Targeting Tumors

Volume 31 Issue 4 | April 2017

Featured Articles

image: How Cancers Evolve Drug Resistance

How Cancers Evolve Drug Resistance

By Anna Azvolinsky | April 1, 2017

Researchers unravel the sophisticated ways cancers evade treatments, including immunotherapies, designed to destroy them.

image: Neoantigens Enable Personalized Cancer Immunotherapy

Neoantigens Enable Personalized Cancer Immunotherapy

By Stephen P. Schoenberger and Ezra Cohen | April 1, 2017

Tumors’ mutations can encode the seeds of their own destruction, in the form of immunogenic peptides recognized by T cells.

image: Circadian Rhythms Influence Treatment Effects

Circadian Rhythms Influence Treatment Effects

By Jyoti Madhusoodanan | April 1, 2017

Across many diseases, taking medication at specific times of day may make the therapy more effective.




Meet some of the people featured in the April 2017 issue of The Scientist.


Hitting It Out of the Park

Cancer can be as evasive and slippery as a spitball, but new immunotherapies are starting to connect.

Speaking of Science

Notable Science Quotes

Eugene Garfield, the cancer moonshot, employee genetic testing, and more

Freeze Frame

Caught on Camera

Selected Images of the Day from


Streakers, Poopers, and Performers: The Wilder Side of Wildlife Cameras

Human visitors to camera traps display, well, human behavior.

Cooking Up Cancer?

Overcooked potatoes and burnt toast contain acrylamide, a potential carcinogen that researchers have struggled to reliably link to human cancers.

Record-Setting Corn Grows 45 Feet Tall

A plant breeder succeeds in growing a huge maize plant thanks to a known mutation and a few environmental tricks.


ACS Statistics Reveal Continuing Declines in Cancer Mortality

Despite an overall decrease in the number of US cancer deaths, some cancer types are on the rise, and disparities remain between genders and ethnicities.

Critic at Large

Opinion: More Biomarkers Needed for Cancer Immunotherapy

Measuring PD-L1 levels was a great start. Now we need to quantify more protein biomarkers, assess the tumor mutational landscape, and examine immune cell signatures, too.

Online First

Lipids Take the Lead in Metastasis

Researchers find diverse ways that the molecules can regulate cancer’s spread.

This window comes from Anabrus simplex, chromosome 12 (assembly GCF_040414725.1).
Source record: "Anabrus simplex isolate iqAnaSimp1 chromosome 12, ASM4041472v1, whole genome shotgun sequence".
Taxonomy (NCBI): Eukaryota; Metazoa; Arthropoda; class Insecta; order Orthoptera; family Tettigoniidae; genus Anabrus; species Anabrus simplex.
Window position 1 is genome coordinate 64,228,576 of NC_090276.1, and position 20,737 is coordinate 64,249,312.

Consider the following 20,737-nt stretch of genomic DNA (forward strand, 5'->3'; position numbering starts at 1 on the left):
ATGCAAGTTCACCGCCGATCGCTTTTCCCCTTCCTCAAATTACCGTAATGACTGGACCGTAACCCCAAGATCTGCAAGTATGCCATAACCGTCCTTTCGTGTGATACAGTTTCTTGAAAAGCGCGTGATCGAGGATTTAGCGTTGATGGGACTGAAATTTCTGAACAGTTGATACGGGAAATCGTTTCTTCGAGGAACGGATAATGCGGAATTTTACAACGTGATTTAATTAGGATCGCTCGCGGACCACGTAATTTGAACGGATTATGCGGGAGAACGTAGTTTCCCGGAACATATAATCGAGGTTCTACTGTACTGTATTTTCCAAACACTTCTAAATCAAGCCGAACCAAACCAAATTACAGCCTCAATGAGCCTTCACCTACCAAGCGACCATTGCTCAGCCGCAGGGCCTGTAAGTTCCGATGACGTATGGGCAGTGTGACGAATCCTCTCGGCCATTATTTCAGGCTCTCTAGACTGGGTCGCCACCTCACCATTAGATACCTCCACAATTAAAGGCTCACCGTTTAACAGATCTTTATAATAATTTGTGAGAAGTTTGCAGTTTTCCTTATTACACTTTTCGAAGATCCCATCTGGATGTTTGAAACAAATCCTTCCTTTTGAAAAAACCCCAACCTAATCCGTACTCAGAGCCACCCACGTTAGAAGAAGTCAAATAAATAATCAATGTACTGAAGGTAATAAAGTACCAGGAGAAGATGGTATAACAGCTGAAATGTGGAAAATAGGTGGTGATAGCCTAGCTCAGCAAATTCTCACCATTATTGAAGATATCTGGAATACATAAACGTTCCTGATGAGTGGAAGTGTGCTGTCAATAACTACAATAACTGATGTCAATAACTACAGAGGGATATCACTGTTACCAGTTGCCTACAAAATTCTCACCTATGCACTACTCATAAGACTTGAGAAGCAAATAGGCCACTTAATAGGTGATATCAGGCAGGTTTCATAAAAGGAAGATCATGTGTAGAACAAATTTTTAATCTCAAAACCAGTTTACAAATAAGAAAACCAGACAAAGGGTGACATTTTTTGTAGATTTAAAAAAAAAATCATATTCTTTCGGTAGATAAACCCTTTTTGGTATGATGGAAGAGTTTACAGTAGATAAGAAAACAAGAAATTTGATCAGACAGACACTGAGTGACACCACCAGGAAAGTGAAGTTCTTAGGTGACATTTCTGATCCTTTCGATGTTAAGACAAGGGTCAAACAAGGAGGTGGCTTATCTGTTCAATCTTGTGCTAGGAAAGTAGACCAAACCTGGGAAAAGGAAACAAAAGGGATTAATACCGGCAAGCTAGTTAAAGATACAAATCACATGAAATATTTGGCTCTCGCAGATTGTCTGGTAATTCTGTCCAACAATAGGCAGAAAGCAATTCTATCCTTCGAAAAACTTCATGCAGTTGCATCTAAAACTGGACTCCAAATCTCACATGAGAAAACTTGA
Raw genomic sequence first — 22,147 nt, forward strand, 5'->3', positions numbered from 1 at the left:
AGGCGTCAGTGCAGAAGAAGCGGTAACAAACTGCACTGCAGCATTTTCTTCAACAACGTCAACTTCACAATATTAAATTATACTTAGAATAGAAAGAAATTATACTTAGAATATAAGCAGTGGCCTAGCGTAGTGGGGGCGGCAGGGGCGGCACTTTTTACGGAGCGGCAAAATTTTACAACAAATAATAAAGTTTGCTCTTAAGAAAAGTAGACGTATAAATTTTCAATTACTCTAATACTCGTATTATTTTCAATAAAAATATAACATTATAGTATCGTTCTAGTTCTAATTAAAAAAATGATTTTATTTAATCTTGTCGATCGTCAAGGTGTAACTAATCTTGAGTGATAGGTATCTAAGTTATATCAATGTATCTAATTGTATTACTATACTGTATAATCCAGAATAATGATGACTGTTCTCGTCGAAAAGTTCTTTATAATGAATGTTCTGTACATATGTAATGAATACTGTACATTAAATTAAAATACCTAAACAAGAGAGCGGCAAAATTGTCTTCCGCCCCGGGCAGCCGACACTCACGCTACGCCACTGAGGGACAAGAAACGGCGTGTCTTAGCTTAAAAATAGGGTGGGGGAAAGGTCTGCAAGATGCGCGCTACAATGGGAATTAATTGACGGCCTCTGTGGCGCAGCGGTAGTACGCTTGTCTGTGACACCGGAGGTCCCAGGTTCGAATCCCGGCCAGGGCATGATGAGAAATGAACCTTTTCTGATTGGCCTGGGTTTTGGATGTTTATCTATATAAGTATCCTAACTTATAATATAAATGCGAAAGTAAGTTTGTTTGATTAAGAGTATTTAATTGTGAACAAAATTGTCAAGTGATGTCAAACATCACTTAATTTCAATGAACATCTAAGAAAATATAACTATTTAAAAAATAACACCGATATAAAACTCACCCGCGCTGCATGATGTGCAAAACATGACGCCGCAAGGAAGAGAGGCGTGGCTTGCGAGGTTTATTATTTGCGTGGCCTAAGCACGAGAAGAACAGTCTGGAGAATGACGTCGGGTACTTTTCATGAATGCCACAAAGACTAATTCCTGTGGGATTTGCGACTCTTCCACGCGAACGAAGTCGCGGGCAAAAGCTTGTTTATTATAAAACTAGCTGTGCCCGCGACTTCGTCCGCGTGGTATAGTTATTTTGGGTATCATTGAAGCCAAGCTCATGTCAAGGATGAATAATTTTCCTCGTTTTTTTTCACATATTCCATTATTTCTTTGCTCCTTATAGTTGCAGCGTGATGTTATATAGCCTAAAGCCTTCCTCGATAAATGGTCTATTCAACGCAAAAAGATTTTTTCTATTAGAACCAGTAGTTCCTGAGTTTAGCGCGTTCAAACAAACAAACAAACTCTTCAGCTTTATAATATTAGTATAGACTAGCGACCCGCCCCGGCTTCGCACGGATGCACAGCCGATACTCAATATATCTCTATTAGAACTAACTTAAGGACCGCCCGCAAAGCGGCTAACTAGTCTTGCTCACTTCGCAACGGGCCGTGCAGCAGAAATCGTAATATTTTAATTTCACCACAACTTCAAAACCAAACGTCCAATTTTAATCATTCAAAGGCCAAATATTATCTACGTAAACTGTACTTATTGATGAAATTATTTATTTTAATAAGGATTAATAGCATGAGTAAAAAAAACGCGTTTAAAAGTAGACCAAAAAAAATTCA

Modus Operandi

Targeting Tregs Halts Cancer’s Immune Helpers

New monoclonal antibodies kill both cancer-promoting immunosuppressive cells and tumor cells in culture.

The Literature

Starvation Response Triggers Melanoma Invasion

Through similar mechanisms, amino acid depletion in culture and cytokine activity in the tumor microenvironment prompt cancer cells to metastasize.

Extra Centrosomes Can Drive Tumor Formation in Mice

Mice engineered to overproduce the organelles involved in cell division spontaneously develop malignancies.

Scientists Successfully Transplant Human Leukemia Cells into Mice

While studying the progression of healthy cells into cancerous ones, researchers discover a way to engraft human blood cells into animals.


Location, Location, Location

Since first proposing that a cell’s function and biology depend on its surroundings, Mina Bissell continues to probe the role of the extracellular matrix.

Scientist to Watch

Angela Brooks: Splicing Specialist

At the University of California, Santa Cruz, the researcher combs the cancer genome, looking for weaknesses.

Lab Tools

Gel Scaffolds for Delivery of Immunotherapies

Using biocompatible polymers to carry cancer immune therapies directly to the tumor

Tracking the Evolutionary History of a Tumor

Analyzing single cell sequences to decipher the evolution of a tumor

Bio Business

Making CAR T-Cell Therapy Safer

Following a spate of patient deaths in clinical trials testing modified T cells for the treatment of cancer, researchers work to reduce the treatment’s toxicity without sacrificing efficacy.

Reading Frames

How Will Cancer Research Fare Under Trump?

The new administration has not yet made its intentions clear.


A History of Screening for Natural Products to Fight Cancer

In the middle of the 20th century, the National Cancer Institute began testing plant extracts for chemotherapeutic potential—helping to discover some drugs still in use today.

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